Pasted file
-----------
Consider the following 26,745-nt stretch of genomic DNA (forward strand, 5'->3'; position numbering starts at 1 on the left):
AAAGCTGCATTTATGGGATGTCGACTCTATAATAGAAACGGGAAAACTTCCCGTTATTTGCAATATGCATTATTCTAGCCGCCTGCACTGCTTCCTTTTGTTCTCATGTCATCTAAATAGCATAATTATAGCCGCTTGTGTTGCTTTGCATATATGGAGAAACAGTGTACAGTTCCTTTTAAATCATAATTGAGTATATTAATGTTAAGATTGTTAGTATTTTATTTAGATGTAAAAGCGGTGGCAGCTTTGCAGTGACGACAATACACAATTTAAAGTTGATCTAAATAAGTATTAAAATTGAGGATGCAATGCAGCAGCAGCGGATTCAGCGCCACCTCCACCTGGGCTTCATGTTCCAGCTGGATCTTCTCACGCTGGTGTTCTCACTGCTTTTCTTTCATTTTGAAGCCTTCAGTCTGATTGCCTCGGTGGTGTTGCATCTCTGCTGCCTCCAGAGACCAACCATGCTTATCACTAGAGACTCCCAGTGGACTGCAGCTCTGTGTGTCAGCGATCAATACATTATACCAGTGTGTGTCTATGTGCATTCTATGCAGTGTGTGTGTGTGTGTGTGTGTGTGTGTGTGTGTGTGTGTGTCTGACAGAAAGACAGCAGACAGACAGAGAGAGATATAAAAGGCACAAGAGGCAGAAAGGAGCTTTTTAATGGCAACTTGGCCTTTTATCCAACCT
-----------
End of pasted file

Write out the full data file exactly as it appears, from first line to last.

Consider the following 26,745-nt stretch of genomic DNA (forward strand, 5'->3'; position numbering starts at 1 on the left):
AAAGCTGCATTTATGGGATGTCGACTCTATAATAGAAACGGGAAAACTTCCCGTTATTTGCAATATGCATTATTCTAGCCGCCTGCACTGCTTCCTTTTGTTCTCATGTCATCTAAATAGCATAATTATAGCCGCTTGTGTTGCTTTGCATATATGGAGAAACAGTGTACAGTTCCTTTTAAATCATAATTGAGTATATTAATGTTAAGATTGTTAGTATTTTATTTAGATGTAAAAGCGGTGGCAGCTTTGCAGTGACGACAATACACAATTTAAAGTTGATCTAAATAAGTATTAAAATTGAGGATGCAATGCAGCAGCAGCGGATTCAGCGCCACCTCCACCTGGGCTTCATGTTCCAGCTGGATCTTCTCACGCTGGTGTTCTCACTGCTTTTCTTTCATTTTGAAGCCTTCAGTCTGATTGCCTCGGTGGTGTTGCATCTCTGCTGCCTCCAGAGACCAACCATGCTTATCACTAGAGACTCCCAGTGGACTGCAGCTCTGTGTGTCAGCGATCAATACATTATACCAGTGTGTGTCTATGTGCATTCTATGCAGTGTGTGTGTGTGTGTGTGTGTGTGTGTGTGTGTGTGTGTGTCTGACAGAAAGACAGCAGACAGACAGAGAGAGATATAAAAGGCACAAGAGGCAGAAAGGAGCTTTTTAATGGCAACTTGGCCTTTTATCCAACCT